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CORRUPTION, INTIMIDATION, AND WHISTLEBLOWING:
A THEORY OF INFERENCE FROM UNVERIFIABLE REPORTS
SYLVAIN CHASSANG AND GERARD ...
BIG PICTURE
•  How to design a regulatory process?
•  The regulatory process involves
•  many actors: executives, legislat...
THIS PAPER
FOCUS: Agent can retaliate/punish the monitor for reporting him
CONCERN: Due to the threat of retaliation, the ...
HOW TO DESIGN AN INTERVENTION STRATEGY
GIVEN POSSIBLE RETALIATION?
REACTIVE STRATEGY : intervention only if the monitor re...
HOW TO DESIGN AN INTERVENTION STRATEGY
GIVEN POSSIBLE RETALIATION?
PROACTIVE STRATEGY : intervention with positive probabi...
COMMENT 1: HETEROGENEOUS AGENTS
•  Multiple agents with heterogeneous characteristics
–  Different benefits from corruptio...
COMMENT 2: CREATING NOISE IN THE REGULATOR PROCESS
•  Noise must be sufficiently large to lower the
intervention’s informa...
COMMENT 3: THE AGENT’S COMMITMENT
•  The agent being able to commit to costly
retaliation is important to render reactive ...
CORRUPTION, INTIMIDATION, AND WHISTLEBLOWING:
A THEORY OF INFERENCE FROM UNVERIFIABLE REPORTS
SYLVAIN CHASSANG AND GERARD ...
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Comments on "Corruption, Intimidation and Whistleblowing"

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Comments by Chloé Le Coq on paper "Corruption, Intimidation and Whistleblowing" presented by Sylvain Chassang at the SITE Corruption Conference, 31 August 2015.

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Comments on "Corruption, Intimidation and Whistleblowing"

  1. 1. CORRUPTION, INTIMIDATION, AND WHISTLEBLOWING: A THEORY OF INFERENCE FROM UNVERIFIABLE REPORTS SYLVAIN CHASSANG AND GERARD PADRO I MIQUEL Comments by Chloé Le Coq, Stockholm School of Economics_SITE SITE Corruption conference, August 31 - September 1, 2015
  2. 2. BIG PICTURE •  How to design a regulatory process? •  The regulatory process involves •  many actors: executives, legislature, supervisors, auditors, regulated firms or industries, customers, taxpayers, trade unions •  complex information processing (Political) decision makers PRINCIPAL Supervisor, Regulatory Agency MONITOR Customers, taxpayers or regulated firm AGENT REPORT REGULATION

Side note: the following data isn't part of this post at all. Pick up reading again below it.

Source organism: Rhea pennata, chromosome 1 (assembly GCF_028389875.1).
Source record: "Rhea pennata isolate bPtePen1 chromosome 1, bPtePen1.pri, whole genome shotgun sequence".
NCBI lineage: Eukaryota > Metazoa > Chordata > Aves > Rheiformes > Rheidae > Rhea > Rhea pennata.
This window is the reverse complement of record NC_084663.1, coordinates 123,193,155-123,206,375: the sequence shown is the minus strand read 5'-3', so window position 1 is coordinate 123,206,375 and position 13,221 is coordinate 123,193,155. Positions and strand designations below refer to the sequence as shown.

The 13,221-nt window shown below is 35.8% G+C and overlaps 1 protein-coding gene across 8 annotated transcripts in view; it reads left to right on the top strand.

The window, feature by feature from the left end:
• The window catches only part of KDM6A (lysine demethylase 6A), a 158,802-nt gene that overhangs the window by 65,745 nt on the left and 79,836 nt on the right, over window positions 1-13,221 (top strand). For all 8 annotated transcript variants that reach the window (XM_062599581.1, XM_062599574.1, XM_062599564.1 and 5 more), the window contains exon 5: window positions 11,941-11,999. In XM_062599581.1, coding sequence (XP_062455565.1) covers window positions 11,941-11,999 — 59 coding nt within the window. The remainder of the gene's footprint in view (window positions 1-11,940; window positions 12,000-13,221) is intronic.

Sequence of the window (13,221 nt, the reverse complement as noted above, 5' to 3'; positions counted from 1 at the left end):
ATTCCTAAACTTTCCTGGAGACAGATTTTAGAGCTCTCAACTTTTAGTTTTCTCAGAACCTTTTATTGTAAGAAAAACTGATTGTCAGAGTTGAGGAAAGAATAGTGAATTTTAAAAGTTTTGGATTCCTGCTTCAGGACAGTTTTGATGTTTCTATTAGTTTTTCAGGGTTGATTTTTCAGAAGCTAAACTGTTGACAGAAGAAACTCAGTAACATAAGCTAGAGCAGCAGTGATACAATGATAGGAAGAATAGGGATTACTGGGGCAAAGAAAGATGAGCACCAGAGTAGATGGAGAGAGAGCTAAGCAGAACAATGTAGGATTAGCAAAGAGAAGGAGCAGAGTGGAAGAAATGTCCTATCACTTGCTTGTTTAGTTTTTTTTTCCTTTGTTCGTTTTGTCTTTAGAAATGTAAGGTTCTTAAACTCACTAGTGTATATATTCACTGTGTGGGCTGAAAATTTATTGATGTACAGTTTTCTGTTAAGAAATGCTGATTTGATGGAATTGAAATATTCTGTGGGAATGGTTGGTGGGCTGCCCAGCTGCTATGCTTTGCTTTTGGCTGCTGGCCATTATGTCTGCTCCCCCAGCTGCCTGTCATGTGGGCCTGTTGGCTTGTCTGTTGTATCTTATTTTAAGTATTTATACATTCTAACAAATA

3. 3. THIS PAPER FOCUS: Agent can retaliate/punish the monitor for reporting him CONCERN: Due to the threat of retaliation, the monitor may choose not to report even if the agent is corrupted (Political) decision makers PRINCIPAL Supervisor/Regulatory Agency MONITOR Interest groups AGENT REPORT REGULATION RETALIATION
  4. 4. HOW TO DESIGN AN INTERVENTION STRATEGY GIVEN POSSIBLE RETALIATION? REACTIVE STRATEGY : intervention only if the monitor reports a case of corruption Optimal when messages are exogenous BUT exogenous messages essentially assumes away the incentive problem between the agent and the monitor When messages are endogenous, the reactive strategy triggers costly retaliation from the agent ⇒ The monitor never reports as the agent is committed to the costly retaliation ⇒ In equilibrium the costly retaliation never occurs as the monitor does not report Endogenous messages + reactive strategy => generate an equilibrium in which the agent is corrupted
  5. 5. HOW TO DESIGN AN INTERVENTION STRATEGY GIVEN POSSIBLE RETALIATION? PROACTIVE STRATEGY : intervention with positive probability even when the monitor reports that the agent is honest ⇒ Committing to very costly retaliation in case of intervention may not be optimal as the agent will incur this large cost with positive probability ⇒ The noise reduces the agent’s possibility to provide the monitor with incentives Endogenous messages + proactive strategy => generate an equilibrium in which the agent is not corrupted The proactive strategy is superior to the reactive strategy
  6. 6. COMMENT 1: HETEROGENEOUS AGENTS •  Multiple agents with heterogeneous characteristics –  Different benefits from corruption –  Different cost of retaliation •  Should the Principal adapt its intervention to each agent ?
  7. 7. COMMENT 2: CREATING NOISE IN THE REGULATOR PROCESS •  Noise must be sufficiently large to lower the intervention’s informational content •  But noise generates opacity •  Could there be a trade off ? –  Opacity may deter new comers/investors –  Opacity may create distrust between monitors and regulator and reduce the efficiency of the regulatory process
  8. 8. COMMENT 3: THE AGENT’S COMMITMENT •  The agent being able to commit to costly retaliation is important to render reactive strategy inefficient. •  What type of mechanisms behind this commitment technology?
  9. 9. CORRUPTION, INTIMIDATION, AND WHISTLEBLOWING: A THEORY OF INFERENCE FROM UNVERIFIABLE REPORTS SYLVAIN CHASSANG AND GERARD PADRO I MIQUEL Comments by Chloé Le Coq, Stockholm School of Economics_SITE SITE Corruption conference, August 31 - September 1, 2015

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